Rhabdomyosarcoma is a type of soft tissue cancer. Scientists at St. Jude Children’s Research Hospital studied the population of cells that persists after therapy, causing rhabdomyosarcoma recurrence. They found that these cells mirror an early developmental state that responds to EGFR inhibitors. The work presents a strategy for targeting the whole tumor that may apply to other pediatric cancers. The study was published today in Developmental Cell.
Rhabdomyosarcoma is the most common type of soft tissue sarcoma in children. After patients complete therapy, cancer cells can persist. These cells later multiply, causing the disease to recur. When this cancer recurs after therapy, it is much more difficult to treat.
The researchers wanted to better understand the cells that give rise to recurrent rhabdomyosarcoma to identify new treatments to prevent the cancer from returning after therapy. They used newly available techniques, such as single-nucleus RNA-sequencing and epigenetic profiling, on matched patient samples and orthotopic patient-derived xenografts that are part of the St. Jude Childhood Solid Tumor Network (CSTN). They found that these patient-derived models more accurately capture the biology and complexity of the human tumor.
“This project has its roots in the Pediatric Cancer Genome Project, which showed us that these populations of cells that survive therapy drive recurrence. In addition, working with our clinical colleagues revealed that understanding and being able to prevent recurrence is a major unmet need for this cancer,” said corresponding author Michael Dyer, Ph.D., St. Jude Department of Developmental Neurobiology chair and co-leader of the Developmental Biology and Solid Tumor Program.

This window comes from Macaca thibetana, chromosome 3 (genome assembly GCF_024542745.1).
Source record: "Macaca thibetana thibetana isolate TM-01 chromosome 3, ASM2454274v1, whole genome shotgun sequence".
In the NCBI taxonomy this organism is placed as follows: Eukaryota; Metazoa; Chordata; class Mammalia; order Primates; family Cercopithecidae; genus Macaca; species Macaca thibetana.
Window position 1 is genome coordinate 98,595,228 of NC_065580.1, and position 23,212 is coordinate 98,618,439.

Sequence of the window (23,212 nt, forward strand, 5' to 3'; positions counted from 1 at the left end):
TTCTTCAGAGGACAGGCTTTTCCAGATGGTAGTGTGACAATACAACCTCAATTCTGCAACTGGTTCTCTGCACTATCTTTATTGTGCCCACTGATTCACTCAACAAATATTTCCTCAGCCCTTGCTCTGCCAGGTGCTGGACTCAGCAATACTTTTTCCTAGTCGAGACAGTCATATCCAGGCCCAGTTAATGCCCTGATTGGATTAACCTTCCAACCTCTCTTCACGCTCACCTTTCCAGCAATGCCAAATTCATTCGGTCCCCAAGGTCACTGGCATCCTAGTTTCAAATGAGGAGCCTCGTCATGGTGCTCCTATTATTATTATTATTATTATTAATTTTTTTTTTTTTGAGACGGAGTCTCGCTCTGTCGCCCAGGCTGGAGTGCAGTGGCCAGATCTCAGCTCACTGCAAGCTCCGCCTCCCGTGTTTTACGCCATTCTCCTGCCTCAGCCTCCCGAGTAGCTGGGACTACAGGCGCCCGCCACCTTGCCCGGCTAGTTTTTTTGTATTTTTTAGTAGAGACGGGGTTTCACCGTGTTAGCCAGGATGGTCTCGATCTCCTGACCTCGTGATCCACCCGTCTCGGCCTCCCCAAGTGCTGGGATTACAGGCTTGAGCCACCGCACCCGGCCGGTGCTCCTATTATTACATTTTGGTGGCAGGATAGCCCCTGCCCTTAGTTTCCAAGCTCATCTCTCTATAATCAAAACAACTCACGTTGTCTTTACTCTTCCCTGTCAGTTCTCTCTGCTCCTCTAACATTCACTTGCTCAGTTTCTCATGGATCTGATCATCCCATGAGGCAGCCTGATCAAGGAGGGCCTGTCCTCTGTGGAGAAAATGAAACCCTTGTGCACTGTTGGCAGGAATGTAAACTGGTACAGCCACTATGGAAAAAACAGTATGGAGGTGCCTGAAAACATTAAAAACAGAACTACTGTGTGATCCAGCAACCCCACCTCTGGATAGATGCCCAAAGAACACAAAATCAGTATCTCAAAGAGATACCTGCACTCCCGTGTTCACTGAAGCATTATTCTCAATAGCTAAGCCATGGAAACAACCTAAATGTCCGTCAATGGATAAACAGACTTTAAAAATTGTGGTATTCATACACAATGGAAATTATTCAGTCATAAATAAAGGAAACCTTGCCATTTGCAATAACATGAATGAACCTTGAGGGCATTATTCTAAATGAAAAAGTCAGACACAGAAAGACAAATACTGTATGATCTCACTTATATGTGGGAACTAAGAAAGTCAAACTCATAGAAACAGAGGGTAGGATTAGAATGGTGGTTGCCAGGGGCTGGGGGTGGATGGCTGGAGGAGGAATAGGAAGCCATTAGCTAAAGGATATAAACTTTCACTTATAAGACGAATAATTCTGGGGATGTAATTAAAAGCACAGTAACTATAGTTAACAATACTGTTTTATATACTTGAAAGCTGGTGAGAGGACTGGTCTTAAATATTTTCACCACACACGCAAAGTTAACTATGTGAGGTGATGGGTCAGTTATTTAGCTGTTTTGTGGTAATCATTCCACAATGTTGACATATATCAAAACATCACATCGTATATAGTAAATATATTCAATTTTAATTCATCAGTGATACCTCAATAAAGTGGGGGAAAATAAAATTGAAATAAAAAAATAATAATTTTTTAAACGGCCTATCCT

“As a developmental biologist I was impressed with the degree to which the tumor cells are progressing through the normal stages of muscle development,” Dyer said. “In fact, those normal developmental programs are contributing to rhabdomyosarcoma recurrence. The most immature cells survive treatment and then become re-activated to progress through the muscle development program and re-establish the tumor after treatment. Our goal is to kill all cells in the tumor with particular focus on the rare cell population that seeds recurrence.”
Developmental states reveal a therapeutic opportunity
Embryonic cells express certain proteins and other factors that guide the cells toward an identity, such as a muscle cell. The researchers found that the population of cells driving the recurrence of rhabdomyosarcoma had features that mirror the early stage of muscle development. Chemotherapy can eliminate most of the rhabdomyosarcoma cells in a patient’s tumor. But the cells with features of early development persist.
The team found that this population of cells depends on epidermal growth factor receptor (EGFR) signaling and is sensitive to EGFR inhibitors. EGFR inhibitors are a type of targeted therapy used to treat cancers with mutations in the EGFR gene, such as lung cancer in adults. The findings support a clinical trial strategy that includes EGFR inhibitors in rhabdomyosarcoma treatment.